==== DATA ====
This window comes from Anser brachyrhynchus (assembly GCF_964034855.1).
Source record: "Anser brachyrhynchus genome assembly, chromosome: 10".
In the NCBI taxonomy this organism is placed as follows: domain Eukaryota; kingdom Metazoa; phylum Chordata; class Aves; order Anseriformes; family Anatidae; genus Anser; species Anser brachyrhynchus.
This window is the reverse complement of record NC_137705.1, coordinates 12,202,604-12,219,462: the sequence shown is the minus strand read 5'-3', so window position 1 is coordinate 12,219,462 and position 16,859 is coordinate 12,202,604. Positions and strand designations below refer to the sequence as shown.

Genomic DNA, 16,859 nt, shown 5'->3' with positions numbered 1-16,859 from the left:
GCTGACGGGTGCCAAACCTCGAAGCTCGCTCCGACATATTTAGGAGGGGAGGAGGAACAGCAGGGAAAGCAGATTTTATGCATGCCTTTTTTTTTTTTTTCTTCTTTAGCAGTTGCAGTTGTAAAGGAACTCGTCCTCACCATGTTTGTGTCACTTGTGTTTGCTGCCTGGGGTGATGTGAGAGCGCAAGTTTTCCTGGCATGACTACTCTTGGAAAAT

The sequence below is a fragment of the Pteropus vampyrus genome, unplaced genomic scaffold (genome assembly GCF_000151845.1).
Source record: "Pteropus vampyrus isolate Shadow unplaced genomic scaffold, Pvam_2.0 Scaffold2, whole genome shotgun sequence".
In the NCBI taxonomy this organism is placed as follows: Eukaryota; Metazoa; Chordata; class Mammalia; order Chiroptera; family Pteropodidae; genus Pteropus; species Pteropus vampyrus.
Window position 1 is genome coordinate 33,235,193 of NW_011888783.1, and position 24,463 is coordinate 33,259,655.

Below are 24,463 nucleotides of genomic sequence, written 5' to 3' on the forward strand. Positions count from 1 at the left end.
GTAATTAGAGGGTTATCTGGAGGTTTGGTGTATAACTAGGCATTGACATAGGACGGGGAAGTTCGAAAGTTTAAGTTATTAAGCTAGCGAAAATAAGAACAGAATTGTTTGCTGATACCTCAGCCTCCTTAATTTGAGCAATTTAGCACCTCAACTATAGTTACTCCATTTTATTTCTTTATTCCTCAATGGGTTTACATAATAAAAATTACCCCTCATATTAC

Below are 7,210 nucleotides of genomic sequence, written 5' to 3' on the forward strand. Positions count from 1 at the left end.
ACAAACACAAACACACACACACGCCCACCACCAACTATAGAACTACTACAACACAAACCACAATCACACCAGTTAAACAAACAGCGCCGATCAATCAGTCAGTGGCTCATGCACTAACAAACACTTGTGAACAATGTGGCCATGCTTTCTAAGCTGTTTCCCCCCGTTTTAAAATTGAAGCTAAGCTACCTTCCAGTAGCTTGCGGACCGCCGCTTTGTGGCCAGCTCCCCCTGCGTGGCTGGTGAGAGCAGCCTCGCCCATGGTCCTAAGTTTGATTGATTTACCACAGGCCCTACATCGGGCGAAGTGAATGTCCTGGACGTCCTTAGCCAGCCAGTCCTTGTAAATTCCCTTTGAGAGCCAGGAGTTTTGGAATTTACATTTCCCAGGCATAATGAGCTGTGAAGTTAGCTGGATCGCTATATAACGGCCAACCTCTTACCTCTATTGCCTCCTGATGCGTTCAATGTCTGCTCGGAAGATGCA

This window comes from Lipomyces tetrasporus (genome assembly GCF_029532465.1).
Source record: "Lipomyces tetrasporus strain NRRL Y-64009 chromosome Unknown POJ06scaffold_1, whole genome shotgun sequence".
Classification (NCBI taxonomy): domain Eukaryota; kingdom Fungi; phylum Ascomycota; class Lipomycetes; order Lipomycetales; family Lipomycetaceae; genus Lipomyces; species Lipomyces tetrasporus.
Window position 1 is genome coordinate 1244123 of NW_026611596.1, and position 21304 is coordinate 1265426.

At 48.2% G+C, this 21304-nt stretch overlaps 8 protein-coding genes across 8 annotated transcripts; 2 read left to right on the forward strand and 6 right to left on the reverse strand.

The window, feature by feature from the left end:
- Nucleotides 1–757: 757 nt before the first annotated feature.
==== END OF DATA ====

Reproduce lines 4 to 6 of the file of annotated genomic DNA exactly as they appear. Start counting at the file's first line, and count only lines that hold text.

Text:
This window is the reverse complement of record NC_137705.1, coordinates 12,202,604-12,219,462: the sequence shown is the minus strand read 5'-3', so window position 1 is coordinate 12,219,462 and position 16,859 is coordinate 12,202,604. Positions and strand designations below refer to the sequence as shown.

Genomic DNA, 16,859 nt, shown 5'->3' with positions numbered 1-16,859 from the left:
GCTGACGGGTGCCAAACCTCGAAGCTCGCTCCGACATATTTAGGAGGGGAGGAGGAACAGCAGGGAAAGCAGATTTTATGCATGCCTTTTTTTTTTTTTTCTTCTTTAGCAGTTGCAGTTGTAAAGGAACTCGTCCTCACCATGTTTGTGTCACTTGTGTTTGCTGCCTGGGGTGATGTGAGAGCGCAAGTTTTCCTGGCATGACTACTCTTGGAAAAT